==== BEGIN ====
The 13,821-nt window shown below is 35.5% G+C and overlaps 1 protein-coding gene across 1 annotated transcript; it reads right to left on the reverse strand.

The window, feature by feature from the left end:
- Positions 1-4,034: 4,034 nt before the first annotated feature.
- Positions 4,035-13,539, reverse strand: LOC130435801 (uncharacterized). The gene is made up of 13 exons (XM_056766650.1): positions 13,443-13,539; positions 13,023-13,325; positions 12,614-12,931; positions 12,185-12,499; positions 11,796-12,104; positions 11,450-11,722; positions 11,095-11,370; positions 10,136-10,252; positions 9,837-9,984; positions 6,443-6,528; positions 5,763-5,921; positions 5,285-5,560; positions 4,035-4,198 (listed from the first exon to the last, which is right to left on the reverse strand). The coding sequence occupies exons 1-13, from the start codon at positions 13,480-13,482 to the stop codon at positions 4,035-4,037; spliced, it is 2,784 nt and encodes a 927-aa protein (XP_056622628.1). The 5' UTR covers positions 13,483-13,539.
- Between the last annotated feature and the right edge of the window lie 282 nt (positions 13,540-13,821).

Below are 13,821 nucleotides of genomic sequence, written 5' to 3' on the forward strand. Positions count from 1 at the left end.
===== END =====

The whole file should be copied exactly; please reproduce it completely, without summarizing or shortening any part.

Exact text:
The 13,821-nt window shown below is 35.5% G+C and overlaps 1 protein-coding gene across 1 annotated transcript; it reads right to left on the reverse strand.

The window, feature by feature from the left end:
- Positions 1-4,034: 4,034 nt before the first annotated feature.
- Positions 4,035-13,539, reverse strand: LOC130435801 (uncharacterized). The gene is made up of 13 exons (XM_056766650.1): positions 13,443-13,539; positions 13,023-13,325; positions 12,614-12,931; positions 12,185-12,499; positions 11,796-12,104; positions 11,450-11,722; positions 11,095-11,370; positions 10,136-10,252; positions 9,837-9,984; positions 6,443-6,528; positions 5,763-5,921; positions 5,285-5,560; positions 4,035-4,198 (listed from the first exon to the last, which is right to left on the reverse strand). The coding sequence occupies exons 1-13, from the start codon at positions 13,480-13,482 to the stop codon at positions 4,035-4,037; spliced, it is 2,784 nt and encodes a 927-aa protein (XP_056622628.1). The 5' UTR covers positions 13,483-13,539.
- Between the last annotated feature and the right edge of the window lie 282 nt (positions 13,540-13,821).

Below are 13,821 nucleotides of genomic sequence, written 5' to 3' on the forward strand. Positions count from 1 at the left end.